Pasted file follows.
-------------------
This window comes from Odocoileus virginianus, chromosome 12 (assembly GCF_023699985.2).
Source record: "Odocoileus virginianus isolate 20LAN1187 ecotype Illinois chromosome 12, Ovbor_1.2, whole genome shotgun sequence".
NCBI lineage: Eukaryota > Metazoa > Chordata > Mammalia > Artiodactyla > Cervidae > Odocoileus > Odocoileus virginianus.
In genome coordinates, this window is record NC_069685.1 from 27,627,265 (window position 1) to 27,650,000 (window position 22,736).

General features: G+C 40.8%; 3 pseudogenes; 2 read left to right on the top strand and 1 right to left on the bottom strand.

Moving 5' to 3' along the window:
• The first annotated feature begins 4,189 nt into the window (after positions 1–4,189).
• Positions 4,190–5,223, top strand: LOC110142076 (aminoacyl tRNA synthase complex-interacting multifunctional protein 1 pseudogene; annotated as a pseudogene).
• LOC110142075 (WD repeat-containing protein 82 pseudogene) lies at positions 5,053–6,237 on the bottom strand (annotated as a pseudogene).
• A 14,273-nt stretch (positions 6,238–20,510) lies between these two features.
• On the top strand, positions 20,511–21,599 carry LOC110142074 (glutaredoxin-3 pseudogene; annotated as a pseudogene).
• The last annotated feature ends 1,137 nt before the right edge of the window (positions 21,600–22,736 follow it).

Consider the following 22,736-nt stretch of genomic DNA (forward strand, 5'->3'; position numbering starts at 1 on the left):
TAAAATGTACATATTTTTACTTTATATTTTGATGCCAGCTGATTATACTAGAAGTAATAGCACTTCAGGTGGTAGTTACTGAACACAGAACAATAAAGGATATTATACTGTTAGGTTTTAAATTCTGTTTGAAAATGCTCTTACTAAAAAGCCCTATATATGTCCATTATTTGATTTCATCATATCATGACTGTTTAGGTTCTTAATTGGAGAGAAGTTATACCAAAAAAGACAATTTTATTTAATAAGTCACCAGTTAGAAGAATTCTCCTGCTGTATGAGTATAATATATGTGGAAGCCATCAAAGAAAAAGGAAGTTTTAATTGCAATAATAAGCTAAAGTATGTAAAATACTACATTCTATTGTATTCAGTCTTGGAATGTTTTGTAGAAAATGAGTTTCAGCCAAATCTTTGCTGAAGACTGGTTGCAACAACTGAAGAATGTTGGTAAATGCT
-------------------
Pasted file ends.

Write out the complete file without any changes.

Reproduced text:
This window comes from Odocoileus virginianus, chromosome 12 (assembly GCF_023699985.2).
Source record: "Odocoileus virginianus isolate 20LAN1187 ecotype Illinois chromosome 12, Ovbor_1.2, whole genome shotgun sequence".
NCBI lineage: Eukaryota > Metazoa > Chordata > Mammalia > Artiodactyla > Cervidae > Odocoileus > Odocoileus virginianus.
In genome coordinates, this window is record NC_069685.1 from 27,627,265 (window position 1) to 27,650,000 (window position 22,736).

General features: G+C 40.8%; 3 pseudogenes; 2 read left to right on the top strand and 1 right to left on the bottom strand.

Moving 5' to 3' along the window:
• The first annotated feature begins 4,189 nt into the window (after positions 1–4,189).
• Positions 4,190–5,223, top strand: LOC110142076 (aminoacyl tRNA synthase complex-interacting multifunctional protein 1 pseudogene; annotated as a pseudogene).
• LOC110142075 (WD repeat-containing protein 82 pseudogene) lies at positions 5,053–6,237 on the bottom strand (annotated as a pseudogene).
• A 14,273-nt stretch (positions 6,238–20,510) lies between these two features.
• On the top strand, positions 20,511–21,599 carry LOC110142074 (glutaredoxin-3 pseudogene; annotated as a pseudogene).
• The last annotated feature ends 1,137 nt before the right edge of the window (positions 21,600–22,736 follow it).

Consider the following 22,736-nt stretch of genomic DNA (forward strand, 5'->3'; position numbering starts at 1 on the left):
TAAAATGTACATATTTTTACTTTATATTTTGATGCCAGCTGATTATACTAGAAGTAATAGCACTTCAGGTGGTAGTTACTGAACACAGAACAATAAAGGATATTATACTGTTAGGTTTTAAATTCTGTTTGAAAATGCTCTTACTAAAAAGCCCTATATATGTCCATTATTTGATTTCATCATATCATGACTGTTTAGGTTCTTAATTGGAGAGAAGTTATACCAAAAAAGACAATTTTATTTAATAAGTCACCAGTTAGAAGAATTCTCCTGCTGTATGAGTATAATATATGTGGAAGCCATCAAAGAAAAAGGAAGTTTTAATTGCAATAATAAGCTAAAGTATGTAAAATACTACATTCTATTGTATTCAGTCTTGGAATGTTTTGTAGAAAATGAGTTTCAGCCAAATCTTTGCTGAAGACTGGTTGCAACAACTGAAGAATGTTGGTAAATGCT